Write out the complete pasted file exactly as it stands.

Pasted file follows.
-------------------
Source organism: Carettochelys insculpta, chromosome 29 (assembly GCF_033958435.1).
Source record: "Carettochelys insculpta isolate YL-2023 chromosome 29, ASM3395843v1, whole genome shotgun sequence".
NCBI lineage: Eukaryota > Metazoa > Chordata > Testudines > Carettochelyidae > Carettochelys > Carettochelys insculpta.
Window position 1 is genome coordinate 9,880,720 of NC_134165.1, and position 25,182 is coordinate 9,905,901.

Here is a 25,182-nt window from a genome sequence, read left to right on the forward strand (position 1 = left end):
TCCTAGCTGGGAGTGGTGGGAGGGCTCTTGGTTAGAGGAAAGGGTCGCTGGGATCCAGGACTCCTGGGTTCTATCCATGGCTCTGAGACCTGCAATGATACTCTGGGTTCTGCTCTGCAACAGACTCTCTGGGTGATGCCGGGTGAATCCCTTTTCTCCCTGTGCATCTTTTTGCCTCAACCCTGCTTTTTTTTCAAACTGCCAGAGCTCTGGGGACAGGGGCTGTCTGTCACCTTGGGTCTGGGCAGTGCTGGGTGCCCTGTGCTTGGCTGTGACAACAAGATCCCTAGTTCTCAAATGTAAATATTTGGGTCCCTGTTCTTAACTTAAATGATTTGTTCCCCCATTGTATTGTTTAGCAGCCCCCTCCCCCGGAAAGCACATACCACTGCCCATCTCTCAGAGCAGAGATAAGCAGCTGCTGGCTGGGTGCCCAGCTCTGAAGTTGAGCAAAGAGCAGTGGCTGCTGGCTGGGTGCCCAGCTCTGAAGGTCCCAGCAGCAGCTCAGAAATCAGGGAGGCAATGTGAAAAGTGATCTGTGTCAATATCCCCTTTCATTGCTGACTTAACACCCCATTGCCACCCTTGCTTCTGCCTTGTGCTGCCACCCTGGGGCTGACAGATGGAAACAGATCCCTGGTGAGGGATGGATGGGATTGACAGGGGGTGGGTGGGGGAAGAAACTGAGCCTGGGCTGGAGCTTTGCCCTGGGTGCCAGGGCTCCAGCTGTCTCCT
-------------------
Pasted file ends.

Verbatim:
Source organism: Carettochelys insculpta, chromosome 29 (assembly GCF_033958435.1).
Source record: "Carettochelys insculpta isolate YL-2023 chromosome 29, ASM3395843v1, whole genome shotgun sequence".
NCBI lineage: Eukaryota > Metazoa > Chordata > Testudines > Carettochelyidae > Carettochelys > Carettochelys insculpta.
Window position 1 is genome coordinate 9,880,720 of NC_134165.1, and position 25,182 is coordinate 9,905,901.

Here is a 25,182-nt window from a genome sequence, read left to right on the forward strand (position 1 = left end):
TCCTAGCTGGGAGTGGTGGGAGGGCTCTTGGTTAGAGGAAAGGGTCGCTGGGATCCAGGACTCCTGGGTTCTATCCATGGCTCTGAGACCTGCAATGATACTCTGGGTTCTGCTCTGCAACAGACTCTCTGGGTGATGCCGGGTGAATCCCTTTTCTCCCTGTGCATCTTTTTGCCTCAACCCTGCTTTTTTTTCAAACTGCCAGAGCTCTGGGGACAGGGGCTGTCTGTCACCTTGGGTCTGGGCAGTGCTGGGTGCCCTGTGCTTGGCTGTGACAACAAGATCCCTAGTTCTCAAATGTAAATATTTGGGTCCCTGTTCTTAACTTAAATGATTTGTTCCCCCATTGTATTGTTTAGCAGCCCCCTCCCCCGGAAAGCACATACCACTGCCCATCTCTCAGAGCAGAGATAAGCAGCTGCTGGCTGGGTGCCCAGCTCTGAAGTTGAGCAAAGAGCAGTGGCTGCTGGCTGGGTGCCCAGCTCTGAAGGTCCCAGCAGCAGCTCAGAAATCAGGGAGGCAATGTGAAAAGTGATCTGTGTCAATATCCCCTTTCATTGCTGACTTAACACCCCATTGCCACCCTTGCTTCTGCCTTGTGCTGCCACCCTGGGGCTGACAGATGGAAACAGATCCCTGGTGAGGGATGGATGGGATTGACAGGGGGTGGGTGGGGGAAGAAACTGAGCCTGGGCTGGAGCTTTGCCCTGGGTGCCAGGGCTCCAGCTGTCTCCT